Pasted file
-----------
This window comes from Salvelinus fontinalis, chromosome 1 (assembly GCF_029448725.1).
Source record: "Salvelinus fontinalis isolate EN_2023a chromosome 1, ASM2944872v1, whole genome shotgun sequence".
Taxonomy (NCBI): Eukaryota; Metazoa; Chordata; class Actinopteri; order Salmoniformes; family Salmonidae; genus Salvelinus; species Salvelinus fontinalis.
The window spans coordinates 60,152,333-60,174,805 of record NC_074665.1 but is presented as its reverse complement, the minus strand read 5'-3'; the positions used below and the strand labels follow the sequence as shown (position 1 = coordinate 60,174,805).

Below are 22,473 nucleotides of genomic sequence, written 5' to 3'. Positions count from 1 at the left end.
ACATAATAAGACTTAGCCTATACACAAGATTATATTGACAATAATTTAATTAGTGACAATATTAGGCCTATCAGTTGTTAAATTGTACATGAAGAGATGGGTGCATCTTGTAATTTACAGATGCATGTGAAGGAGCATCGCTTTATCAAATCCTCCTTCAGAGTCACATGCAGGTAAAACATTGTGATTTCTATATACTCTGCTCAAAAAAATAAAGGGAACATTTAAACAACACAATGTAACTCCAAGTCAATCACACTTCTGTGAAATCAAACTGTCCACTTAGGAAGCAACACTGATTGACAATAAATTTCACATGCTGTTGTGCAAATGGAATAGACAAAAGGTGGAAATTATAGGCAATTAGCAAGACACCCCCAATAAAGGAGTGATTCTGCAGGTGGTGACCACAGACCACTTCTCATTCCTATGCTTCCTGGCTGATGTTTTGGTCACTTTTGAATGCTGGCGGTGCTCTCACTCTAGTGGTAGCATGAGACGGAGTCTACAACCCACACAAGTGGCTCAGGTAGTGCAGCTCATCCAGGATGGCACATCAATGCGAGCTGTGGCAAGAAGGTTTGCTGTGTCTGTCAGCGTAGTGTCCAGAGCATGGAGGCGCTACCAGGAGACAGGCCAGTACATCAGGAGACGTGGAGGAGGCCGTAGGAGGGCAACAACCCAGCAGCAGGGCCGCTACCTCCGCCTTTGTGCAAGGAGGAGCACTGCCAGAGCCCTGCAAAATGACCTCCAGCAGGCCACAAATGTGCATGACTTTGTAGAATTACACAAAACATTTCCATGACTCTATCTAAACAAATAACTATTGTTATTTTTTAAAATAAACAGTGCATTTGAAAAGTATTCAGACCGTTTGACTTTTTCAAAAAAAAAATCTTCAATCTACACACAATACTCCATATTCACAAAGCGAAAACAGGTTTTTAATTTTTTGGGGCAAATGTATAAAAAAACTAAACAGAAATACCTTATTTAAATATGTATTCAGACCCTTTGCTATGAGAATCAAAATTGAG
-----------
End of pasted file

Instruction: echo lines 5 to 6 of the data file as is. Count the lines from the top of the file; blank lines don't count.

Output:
Below are 22,473 nucleotides of genomic sequence, written 5' to 3'. Positions count from 1 at the left end.
ACATAATAAGACTTAGCCTATACACAAGATTATATTGACAATAATTTAATTAGTGACAATATTAGGCCTATCAGTTGTTAAATTGTACATGAAGAGATGGGTGCATCTTGTAATTTACAGATGCATGTGAAGGAGCATCGCTTTATCAAATCCTCCTTCAGAGTCACATGCAGGTAAAACATTGTGATTTCTATATACTCTGCTCAAAAAAATAAAGGGAACATTTAAACAACACAATGTAACTCCAAGTCAATCACACTTCTGTGAAATCAAACTGTCCACTTAGGAAGCAACACTGATTGACAATAAATTTCACATGCTGTTGTGCAAATGGAATAGACAAAAGGTGGAAATTATAGGCAATTAGCAAGACACCCCCAATAAAGGAGTGATTCTGCAGGTGGTGACCACAGACCACTTCTCATTCCTATGCTTCCTGGCTGATGTTTTGGTCACTTTTGAATGCTGGCGGTGCTCTCACTCTAGTGGTAGCATGAGACGGAGTCTACAACCCACACAAGTGGCTCAGGTAGTGCAGCTCATCCAGGATGGCACATCAATGCGAGCTGTGGCAAGAAGGTTTGCTGTGTCTGTCAGCGTAGTGTCCAGAGCATGGAGGCGCTACCAGGAGACAGGCCAGTACATCAGGAGACGTGGAGGAGGCCGTAGGAGGGCAACAACCCAGCAGCAGGGCCGCTACCTCCGCCTTTGTGCAAGGAGGAGCACTGCCAGAGCCCTGCAAAATGACCTCCAGCAGGCCACAAATGTGCATGACTTTGTAGAATTACACAAAACATTTCCATGACTCTATCTAAACAAATAACTATTGTTATTTTTTAAAATAAACAGTGCATTTGAAAAGTATTCAGACCGTTTGACTTTTTCAAAAAAAAAATCTTCAATCTACACACAATACTCCATATTCACAAAGCGAAAACAGGTTTTTAATTTTTTGGGGCAAATGTATAAAAAAACTAAACAGAAATACCTTATTTAAATATGTATTCAGACCCTTTGCTATGAGAATCAAAATTGAG